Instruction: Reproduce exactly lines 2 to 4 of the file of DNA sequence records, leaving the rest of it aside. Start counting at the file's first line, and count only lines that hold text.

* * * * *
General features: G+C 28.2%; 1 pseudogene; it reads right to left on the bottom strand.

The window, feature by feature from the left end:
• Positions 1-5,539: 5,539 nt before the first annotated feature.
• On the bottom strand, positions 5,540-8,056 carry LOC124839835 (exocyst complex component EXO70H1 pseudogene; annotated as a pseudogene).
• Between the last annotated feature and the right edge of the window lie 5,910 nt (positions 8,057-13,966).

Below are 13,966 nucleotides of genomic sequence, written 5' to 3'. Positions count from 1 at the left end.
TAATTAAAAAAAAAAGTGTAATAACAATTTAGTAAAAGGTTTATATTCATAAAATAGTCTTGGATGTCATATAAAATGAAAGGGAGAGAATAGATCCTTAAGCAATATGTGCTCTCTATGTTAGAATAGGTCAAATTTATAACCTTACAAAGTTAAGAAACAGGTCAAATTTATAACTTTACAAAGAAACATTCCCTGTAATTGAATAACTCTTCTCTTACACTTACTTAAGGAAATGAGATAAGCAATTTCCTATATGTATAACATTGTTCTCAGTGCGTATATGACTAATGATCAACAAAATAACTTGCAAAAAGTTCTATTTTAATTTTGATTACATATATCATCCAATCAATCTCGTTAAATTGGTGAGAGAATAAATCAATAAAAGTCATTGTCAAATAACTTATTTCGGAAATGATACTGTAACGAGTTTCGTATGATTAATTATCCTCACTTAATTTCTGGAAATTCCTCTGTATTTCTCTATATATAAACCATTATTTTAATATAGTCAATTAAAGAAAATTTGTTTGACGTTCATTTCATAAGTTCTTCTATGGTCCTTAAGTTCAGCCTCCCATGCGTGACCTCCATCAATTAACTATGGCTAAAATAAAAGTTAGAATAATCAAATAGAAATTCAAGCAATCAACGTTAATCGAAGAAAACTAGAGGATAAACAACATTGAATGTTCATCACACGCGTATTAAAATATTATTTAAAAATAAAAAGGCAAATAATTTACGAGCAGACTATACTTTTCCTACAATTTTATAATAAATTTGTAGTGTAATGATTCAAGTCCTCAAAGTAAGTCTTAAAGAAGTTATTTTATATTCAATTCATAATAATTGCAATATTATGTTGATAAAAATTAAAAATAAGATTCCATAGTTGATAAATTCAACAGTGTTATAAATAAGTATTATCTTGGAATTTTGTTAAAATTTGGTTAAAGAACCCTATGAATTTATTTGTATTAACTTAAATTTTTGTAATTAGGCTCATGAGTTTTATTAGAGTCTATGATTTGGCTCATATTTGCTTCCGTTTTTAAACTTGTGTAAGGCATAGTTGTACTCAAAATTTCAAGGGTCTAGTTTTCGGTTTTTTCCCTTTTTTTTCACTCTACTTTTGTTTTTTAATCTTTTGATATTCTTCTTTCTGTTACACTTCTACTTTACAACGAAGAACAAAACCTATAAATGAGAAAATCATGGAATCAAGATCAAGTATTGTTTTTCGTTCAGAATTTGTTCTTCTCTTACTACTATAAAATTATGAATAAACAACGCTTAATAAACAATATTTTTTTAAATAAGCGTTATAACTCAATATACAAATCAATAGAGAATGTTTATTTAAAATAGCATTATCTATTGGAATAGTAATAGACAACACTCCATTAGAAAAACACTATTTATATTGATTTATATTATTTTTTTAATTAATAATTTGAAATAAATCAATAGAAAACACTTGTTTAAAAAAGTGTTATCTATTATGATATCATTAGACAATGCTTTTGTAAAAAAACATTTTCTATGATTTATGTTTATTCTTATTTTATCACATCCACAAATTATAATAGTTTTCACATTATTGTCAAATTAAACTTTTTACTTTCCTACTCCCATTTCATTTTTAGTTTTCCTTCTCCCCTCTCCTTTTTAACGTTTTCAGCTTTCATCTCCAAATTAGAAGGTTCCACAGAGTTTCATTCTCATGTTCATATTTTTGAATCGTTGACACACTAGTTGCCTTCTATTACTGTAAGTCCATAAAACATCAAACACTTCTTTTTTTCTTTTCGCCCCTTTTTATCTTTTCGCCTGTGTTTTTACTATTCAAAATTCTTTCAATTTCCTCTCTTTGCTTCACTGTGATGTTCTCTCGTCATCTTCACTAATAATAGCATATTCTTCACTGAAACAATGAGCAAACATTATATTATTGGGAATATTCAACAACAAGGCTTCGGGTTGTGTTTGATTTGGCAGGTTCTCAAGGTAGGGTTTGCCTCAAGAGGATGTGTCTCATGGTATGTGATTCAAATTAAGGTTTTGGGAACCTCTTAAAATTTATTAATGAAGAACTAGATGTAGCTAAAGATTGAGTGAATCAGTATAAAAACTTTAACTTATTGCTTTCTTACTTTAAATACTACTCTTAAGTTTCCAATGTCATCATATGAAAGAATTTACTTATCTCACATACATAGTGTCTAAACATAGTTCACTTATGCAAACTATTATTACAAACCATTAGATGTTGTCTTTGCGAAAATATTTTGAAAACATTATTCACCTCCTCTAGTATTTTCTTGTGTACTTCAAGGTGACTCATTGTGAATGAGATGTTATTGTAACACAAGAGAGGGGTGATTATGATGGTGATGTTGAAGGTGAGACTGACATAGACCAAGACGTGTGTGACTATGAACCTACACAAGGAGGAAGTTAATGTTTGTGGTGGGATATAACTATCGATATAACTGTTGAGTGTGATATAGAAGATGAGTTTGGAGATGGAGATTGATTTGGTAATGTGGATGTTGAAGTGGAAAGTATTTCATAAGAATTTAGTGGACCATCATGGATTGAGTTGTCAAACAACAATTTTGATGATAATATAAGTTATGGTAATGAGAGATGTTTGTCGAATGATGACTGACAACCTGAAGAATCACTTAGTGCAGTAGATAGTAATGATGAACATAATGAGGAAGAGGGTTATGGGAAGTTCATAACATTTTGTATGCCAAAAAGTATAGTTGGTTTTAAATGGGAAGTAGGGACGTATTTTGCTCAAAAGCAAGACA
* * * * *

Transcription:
The window, feature by feature from the left end:
• Positions 1-5,539: 5,539 nt before the first annotated feature.
• On the bottom strand, positions 5,540-8,056 carry LOC124839835 (exocyst complex component EXO70H1 pseudogene; annotated as a pseudogene).